PCPA’s of Our Lady of Solitude introduce their new postulant and hint of another coming in September. We are so lucky to have these young people willing to take on this radical life of prayer, sacrifice and oblation, for the sake of the whole world. We need them!

Our Dominican Nun Friends have seen a spike in their renovations donations, and they are keeping us apprised of how it’s going for them. One of the commenters over there makes the very good point that these sisters, like all of the women written about here, also need our prayers, as the upheaval of the convent must be difficult for the older nuns who have always lived one way, and especially for the younger nuns, who are trying to learn the monastic life, amid physical and material chaos.

It’s not all about monastics! The Nashville Dominicans have a beautiful new website and they’ve just put out a huge and beautiful newsletter with lots of pictures and interesting reading. Really, their newsletters are top-notch.

The Sisters of Mary, Mother of the Eucharist: Gus reminds me:

Mother Mary Assumpta, Abbess of the youthful “Sisters of Mary, Mother of the Eucharist,” will guest on “EWTN Live” with Father Mitch Pacwa at 8 p.m. ET, Wednesday, June 17 to discuss her thriving new community in Ann Arbor, Michigan. The average age of women entering the order is 21 and the average age of all the sisters is 26. The sisters of the community, who host EWTN’s popular 25-part television series for children, “Truth in the Heart,” will appear on “Life on the Rock,” Thursday, June 18 to discuss this season’s new shows — which feature lessons on the life of Christ, the Apostles’ Creed, the seven cardinal virtues and the liturgy.

I have given those Truth in the Heart videos as gifts to my nephews and nieces and they love them. Very well done.

The Franciscan Sisters of the Renewal: Introduce three new postulants.

Deacon Greg:
Keeping track of New Deacons. Did you know that Pope St. Callixtus was, like St. Francis of Assisi, was a Deacon, never a priest?

Consecrated Virginity: Have questions? She has answers

Personal prayer request: Please remember Sr. Michael Maria of God in your prayers; she is an “older” monastic vocation – in her mid-forties, she is now a Carmelite postulant in the UK, who hopes to spend the rest of her life in prayer, in Carmel, for you and me.

I like this litany

I’m not sure…I think voting is still going on for Catholic New Media Awards. I’m nominated here and there, if you’re interested.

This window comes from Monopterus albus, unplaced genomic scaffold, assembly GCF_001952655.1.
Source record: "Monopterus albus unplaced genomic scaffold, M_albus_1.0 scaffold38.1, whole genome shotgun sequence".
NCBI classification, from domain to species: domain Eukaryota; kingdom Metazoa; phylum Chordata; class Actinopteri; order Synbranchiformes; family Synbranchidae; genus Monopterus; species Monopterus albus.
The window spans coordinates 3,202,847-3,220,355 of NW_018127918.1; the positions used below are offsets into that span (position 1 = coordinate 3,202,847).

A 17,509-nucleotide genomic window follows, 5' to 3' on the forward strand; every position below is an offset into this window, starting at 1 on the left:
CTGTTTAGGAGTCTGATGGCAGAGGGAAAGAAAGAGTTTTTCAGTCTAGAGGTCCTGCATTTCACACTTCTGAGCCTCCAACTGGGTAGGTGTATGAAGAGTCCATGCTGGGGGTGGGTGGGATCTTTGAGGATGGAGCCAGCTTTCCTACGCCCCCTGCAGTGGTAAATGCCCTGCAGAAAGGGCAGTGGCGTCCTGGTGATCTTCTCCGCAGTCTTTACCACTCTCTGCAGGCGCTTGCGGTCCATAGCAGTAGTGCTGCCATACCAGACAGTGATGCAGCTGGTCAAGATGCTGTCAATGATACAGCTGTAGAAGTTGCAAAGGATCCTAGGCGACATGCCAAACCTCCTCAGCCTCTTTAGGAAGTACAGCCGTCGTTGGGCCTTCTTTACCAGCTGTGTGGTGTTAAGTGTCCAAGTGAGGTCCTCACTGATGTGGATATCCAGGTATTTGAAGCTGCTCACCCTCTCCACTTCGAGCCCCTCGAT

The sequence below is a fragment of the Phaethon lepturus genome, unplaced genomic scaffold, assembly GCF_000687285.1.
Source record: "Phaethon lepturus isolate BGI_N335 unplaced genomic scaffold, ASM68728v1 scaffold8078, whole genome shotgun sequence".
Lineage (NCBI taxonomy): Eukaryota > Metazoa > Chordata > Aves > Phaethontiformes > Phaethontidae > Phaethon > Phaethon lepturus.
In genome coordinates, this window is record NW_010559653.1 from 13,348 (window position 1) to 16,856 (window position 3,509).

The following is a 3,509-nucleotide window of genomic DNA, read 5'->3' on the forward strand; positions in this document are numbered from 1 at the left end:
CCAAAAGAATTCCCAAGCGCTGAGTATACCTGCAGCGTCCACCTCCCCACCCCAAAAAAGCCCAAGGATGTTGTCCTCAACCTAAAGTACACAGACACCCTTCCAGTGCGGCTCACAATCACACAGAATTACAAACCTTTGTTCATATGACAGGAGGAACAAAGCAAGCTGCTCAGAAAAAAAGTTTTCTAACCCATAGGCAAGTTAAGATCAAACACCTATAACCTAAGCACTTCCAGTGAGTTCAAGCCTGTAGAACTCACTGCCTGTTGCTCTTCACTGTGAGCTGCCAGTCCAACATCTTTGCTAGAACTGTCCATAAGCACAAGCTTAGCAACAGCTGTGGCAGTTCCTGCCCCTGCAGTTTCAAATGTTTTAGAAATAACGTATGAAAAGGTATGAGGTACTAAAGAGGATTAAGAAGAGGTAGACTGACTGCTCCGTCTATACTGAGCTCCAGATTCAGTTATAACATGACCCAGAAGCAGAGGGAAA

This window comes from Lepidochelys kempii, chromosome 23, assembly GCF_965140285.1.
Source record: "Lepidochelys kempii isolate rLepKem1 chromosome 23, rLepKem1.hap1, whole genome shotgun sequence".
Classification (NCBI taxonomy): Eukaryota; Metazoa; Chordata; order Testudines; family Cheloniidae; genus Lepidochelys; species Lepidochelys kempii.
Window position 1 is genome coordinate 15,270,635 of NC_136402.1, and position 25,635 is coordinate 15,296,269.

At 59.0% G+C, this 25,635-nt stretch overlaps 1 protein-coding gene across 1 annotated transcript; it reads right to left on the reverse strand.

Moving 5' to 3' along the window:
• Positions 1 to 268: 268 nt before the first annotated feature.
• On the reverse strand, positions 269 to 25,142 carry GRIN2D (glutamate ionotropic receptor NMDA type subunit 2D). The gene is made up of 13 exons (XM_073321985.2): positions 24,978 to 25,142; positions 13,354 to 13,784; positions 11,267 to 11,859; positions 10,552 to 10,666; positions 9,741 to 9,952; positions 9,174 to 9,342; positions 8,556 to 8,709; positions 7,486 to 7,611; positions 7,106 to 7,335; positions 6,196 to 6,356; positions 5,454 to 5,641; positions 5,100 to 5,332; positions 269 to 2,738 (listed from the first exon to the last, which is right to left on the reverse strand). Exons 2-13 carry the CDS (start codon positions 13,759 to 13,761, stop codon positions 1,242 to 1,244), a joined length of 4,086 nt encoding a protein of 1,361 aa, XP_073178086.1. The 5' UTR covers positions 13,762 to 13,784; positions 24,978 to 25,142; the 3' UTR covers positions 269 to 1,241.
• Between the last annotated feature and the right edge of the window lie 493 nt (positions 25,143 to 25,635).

Related: Those Anglicans with the Nuns

About Elizabeth Scalia
  • Surellin

    I read through the Anglican Use liturgy that I found here and it looks a lot like the Rite 1 from the 1979 Episcopal prayerbook – in other words it is a slight makeover from the 1926 prayerbook. Getting down to the Benedictus and the Great Thanksgiving the resemblance is not so close, but before that the Anglican Use and Episcopal Rite 1 are very close indeed.

    Are these Anglicans the Anglican Church in North America? If so I believe left the Episcopal church largely over the twin issues of the 1979 prayerbook (nasty modern thing) and ordination of women. I can’t resist mentioning an old joke from those trying times: a very angry old woman goes up to the priest after the first service with the new prayerbook and says, “If Jesus could see what you’ve done with his prayerbook he’d be spinning in his grave!”.

    Best of luck to the Anglican sisters. Those habits remind me a bit of Sally Fields…

  • http://themcj.com Christopher Johnson

    There are lots of Anglican orders like this one both for men and women. The oldest, the ones who call themselves Franciscans, Dominicans, etc. along with the Anglican Order of St John(Anglican “Knights of Malta” if you like) date back to the 1800′s and the Oxford Movement.

  • Andrew Batten

    I had the pleasure of meeting some of the sisters from the Anglican convent in Catonsville, Maryland when I was in college.

    Growing up Episcopalian, my exposure to nuns was pretty much restricted to Bing Crosby movies and “The Sound of Music”. That being the case, I was astonished to learn that, beneath those medieval habits, there were real people. And real FUNNY people!